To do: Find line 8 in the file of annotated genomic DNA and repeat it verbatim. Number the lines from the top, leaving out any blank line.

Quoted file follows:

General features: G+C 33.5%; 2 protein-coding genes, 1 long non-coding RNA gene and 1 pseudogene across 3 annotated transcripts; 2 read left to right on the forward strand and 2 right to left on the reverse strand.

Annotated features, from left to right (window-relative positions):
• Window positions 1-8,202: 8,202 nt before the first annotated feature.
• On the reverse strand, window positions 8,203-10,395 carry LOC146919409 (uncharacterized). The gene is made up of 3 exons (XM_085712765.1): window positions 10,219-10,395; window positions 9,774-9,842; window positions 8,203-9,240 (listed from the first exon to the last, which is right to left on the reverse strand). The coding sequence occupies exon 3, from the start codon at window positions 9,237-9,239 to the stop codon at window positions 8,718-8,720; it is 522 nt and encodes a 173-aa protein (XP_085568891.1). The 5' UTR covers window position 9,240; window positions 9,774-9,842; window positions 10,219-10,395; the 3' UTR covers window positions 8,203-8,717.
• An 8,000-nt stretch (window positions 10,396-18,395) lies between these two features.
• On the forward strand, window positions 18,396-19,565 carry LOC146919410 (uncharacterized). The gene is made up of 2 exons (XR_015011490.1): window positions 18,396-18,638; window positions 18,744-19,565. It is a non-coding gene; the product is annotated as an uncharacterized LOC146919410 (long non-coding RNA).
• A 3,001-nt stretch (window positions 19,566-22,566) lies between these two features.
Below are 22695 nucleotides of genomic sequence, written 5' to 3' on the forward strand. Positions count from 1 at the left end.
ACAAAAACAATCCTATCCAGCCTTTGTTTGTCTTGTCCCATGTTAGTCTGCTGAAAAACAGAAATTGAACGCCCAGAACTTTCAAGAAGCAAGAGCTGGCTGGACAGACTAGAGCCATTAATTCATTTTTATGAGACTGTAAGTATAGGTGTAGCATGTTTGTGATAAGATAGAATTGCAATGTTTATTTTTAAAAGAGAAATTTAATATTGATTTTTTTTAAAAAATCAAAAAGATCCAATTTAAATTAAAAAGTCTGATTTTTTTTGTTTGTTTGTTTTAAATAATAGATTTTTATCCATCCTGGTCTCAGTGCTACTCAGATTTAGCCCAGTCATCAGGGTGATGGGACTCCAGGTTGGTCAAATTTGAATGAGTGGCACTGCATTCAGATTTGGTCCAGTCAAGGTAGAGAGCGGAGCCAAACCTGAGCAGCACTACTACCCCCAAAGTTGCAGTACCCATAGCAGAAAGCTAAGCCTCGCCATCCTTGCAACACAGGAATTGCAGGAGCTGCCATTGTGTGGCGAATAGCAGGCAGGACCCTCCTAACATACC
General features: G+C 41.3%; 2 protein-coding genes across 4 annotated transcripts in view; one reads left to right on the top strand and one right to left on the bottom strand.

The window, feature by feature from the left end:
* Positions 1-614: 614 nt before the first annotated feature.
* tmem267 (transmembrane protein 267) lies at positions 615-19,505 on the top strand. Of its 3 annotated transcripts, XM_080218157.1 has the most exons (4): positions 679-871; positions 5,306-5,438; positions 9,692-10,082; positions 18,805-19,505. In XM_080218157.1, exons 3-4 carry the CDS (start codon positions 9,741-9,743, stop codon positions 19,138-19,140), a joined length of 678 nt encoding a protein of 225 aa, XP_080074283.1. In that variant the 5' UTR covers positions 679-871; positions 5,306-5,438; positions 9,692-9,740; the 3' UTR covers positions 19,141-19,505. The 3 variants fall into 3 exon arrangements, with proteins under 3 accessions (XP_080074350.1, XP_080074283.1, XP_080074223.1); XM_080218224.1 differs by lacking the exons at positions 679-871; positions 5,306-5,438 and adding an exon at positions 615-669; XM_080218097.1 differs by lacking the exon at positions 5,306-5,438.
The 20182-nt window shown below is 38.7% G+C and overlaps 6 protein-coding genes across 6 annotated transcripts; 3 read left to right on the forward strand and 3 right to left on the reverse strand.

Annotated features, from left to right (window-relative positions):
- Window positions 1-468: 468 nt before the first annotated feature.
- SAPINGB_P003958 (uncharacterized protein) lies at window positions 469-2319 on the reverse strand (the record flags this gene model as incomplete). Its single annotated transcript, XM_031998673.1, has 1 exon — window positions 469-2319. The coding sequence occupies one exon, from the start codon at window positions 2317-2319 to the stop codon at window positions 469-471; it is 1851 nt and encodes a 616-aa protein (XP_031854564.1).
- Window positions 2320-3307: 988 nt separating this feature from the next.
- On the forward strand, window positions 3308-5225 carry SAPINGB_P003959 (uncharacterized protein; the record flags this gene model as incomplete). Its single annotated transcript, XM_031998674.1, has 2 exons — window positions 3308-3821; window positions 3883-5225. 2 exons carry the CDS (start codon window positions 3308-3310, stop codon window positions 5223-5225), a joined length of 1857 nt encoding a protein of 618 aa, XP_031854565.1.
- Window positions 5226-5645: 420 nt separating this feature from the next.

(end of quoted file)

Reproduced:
Below are 22695 nucleotides of genomic sequence, written 5' to 3' on the forward strand. Positions count from 1 at the left end.